Fragile Historic Sources: Barriers to the Truth
The historian’s desire for certainty is hard to square with the fragility of sources and their constant reworking by the profession. Casting a cold eye on the remaining evidence relating to the deaths of Edward II and Richard II, Ian Mortimer plots a way forward for his discipline.
Dealing with historical evidence is a complicated business. Surviving artefacts, monuments and texts are the historian’s principal means of discovering the past. Yet often they are partial, incomplete, flawed, fraudulent, damaged and prone to the selectiveness of past generations. They keep changing, are adapted for modern usage, or simply become more fragile and faded. A crumbling castle taken into government care does not remain the same: the ivy on the walls is stripped away, loose stones are cemented into place and safety barriers are erected. The restoration of the French medieval city of Carcassone is a classic example, owing more to the concerns of the 19th century than to those of the Middle Ages. Our heritage is essential to our view of the past, but it is deeply unsatisfactory as historical evidence.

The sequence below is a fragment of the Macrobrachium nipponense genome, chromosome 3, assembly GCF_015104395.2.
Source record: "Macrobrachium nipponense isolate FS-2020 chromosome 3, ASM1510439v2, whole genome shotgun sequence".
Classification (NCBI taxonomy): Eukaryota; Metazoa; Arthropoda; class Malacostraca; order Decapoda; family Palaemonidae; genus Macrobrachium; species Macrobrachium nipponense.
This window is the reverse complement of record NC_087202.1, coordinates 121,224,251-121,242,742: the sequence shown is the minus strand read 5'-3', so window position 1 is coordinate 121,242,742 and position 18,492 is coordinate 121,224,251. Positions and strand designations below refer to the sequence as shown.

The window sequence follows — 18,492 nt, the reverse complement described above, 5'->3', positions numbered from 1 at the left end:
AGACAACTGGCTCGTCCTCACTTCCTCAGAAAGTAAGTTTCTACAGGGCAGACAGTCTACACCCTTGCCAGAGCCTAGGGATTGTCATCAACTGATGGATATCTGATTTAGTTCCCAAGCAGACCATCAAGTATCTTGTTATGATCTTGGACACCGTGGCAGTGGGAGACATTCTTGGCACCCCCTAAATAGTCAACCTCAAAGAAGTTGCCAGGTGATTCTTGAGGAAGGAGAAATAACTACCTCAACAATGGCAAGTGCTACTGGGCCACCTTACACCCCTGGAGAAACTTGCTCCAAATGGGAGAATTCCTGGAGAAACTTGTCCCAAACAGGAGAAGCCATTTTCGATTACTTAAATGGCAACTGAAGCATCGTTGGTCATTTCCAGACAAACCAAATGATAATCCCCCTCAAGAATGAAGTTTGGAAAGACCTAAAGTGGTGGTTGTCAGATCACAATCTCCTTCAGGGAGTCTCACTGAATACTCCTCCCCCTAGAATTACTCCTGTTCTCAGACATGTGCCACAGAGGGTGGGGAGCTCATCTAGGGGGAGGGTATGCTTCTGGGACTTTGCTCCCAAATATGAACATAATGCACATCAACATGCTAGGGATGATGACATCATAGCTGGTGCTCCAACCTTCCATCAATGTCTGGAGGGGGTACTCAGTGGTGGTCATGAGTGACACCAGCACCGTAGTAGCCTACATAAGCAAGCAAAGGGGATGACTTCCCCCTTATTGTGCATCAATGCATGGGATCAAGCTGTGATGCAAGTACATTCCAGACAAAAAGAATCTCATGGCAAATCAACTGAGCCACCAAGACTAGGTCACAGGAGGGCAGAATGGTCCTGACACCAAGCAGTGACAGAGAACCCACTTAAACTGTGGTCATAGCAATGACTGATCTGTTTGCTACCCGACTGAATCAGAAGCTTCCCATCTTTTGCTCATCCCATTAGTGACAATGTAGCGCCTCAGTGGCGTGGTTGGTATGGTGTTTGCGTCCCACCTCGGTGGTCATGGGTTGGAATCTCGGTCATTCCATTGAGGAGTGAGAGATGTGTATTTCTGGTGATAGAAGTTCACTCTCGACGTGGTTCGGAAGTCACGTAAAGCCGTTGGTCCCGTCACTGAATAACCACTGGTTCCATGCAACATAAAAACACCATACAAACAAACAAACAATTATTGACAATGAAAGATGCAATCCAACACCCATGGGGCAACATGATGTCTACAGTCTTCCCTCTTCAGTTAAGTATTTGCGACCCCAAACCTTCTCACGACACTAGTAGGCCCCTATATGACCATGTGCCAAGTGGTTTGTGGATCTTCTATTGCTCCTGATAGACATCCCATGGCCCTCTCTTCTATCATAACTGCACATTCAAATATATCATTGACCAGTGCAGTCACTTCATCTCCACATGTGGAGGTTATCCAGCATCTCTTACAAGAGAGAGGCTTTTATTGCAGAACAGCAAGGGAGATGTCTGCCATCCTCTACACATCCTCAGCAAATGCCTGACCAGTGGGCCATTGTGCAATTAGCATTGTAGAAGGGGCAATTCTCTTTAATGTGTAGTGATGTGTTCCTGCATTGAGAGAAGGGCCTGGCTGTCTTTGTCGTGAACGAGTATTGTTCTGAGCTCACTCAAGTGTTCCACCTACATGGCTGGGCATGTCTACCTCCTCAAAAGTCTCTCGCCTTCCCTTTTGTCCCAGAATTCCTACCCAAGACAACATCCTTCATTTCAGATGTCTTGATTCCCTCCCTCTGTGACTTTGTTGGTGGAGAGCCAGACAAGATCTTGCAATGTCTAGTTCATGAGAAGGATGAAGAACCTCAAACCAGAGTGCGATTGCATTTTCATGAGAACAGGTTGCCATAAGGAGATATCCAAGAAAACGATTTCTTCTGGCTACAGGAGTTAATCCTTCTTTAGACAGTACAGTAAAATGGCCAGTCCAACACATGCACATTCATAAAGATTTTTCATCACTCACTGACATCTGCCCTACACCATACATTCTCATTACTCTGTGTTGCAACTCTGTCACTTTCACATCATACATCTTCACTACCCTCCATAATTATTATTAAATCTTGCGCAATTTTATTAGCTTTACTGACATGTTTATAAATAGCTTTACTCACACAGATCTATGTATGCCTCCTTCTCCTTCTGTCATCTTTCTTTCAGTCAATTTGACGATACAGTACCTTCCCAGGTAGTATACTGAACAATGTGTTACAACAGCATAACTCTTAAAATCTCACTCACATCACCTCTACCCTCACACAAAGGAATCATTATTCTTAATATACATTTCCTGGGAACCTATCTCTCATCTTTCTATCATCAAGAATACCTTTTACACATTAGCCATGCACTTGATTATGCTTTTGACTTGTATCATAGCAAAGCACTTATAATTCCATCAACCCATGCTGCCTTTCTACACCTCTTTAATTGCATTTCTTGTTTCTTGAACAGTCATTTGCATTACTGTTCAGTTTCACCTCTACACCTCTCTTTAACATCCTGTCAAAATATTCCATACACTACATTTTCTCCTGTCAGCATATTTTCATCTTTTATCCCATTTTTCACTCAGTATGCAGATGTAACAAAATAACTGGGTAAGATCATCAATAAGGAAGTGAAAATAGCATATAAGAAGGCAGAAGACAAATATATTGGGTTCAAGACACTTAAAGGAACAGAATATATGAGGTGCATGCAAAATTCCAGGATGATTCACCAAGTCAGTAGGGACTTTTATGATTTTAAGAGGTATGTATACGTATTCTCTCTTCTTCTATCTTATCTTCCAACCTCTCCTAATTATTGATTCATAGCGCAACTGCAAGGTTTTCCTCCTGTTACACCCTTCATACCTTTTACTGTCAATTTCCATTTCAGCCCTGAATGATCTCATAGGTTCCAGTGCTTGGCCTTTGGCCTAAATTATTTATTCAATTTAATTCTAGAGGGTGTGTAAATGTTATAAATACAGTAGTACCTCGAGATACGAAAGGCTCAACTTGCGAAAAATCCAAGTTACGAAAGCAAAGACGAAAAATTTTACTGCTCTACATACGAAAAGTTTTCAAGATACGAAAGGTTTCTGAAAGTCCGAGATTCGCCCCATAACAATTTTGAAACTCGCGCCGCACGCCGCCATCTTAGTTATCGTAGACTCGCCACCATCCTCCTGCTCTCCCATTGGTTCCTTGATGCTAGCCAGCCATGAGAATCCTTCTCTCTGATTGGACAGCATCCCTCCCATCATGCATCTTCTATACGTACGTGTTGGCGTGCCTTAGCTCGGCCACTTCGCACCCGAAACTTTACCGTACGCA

This article is available to History Today online subscribers only. If you are a subscriber, please log in.
Please choose one of these options to access this article:
- Purchase an online subscription
- Purchase a print and online subscription
- If you are already a print subscriber, purchase the online archive upgrade
Call our Subscriptions department on +44 (0)20 3219 7813 for more information.
If you are logged in but still cannot access the article, please contact us
- Middle East
- North America
- South America
- Central America
- Early Modern
- 20th Century
- Economic History
- Environmental History
- Food & Drink
- Historical Memory
- Science & Technology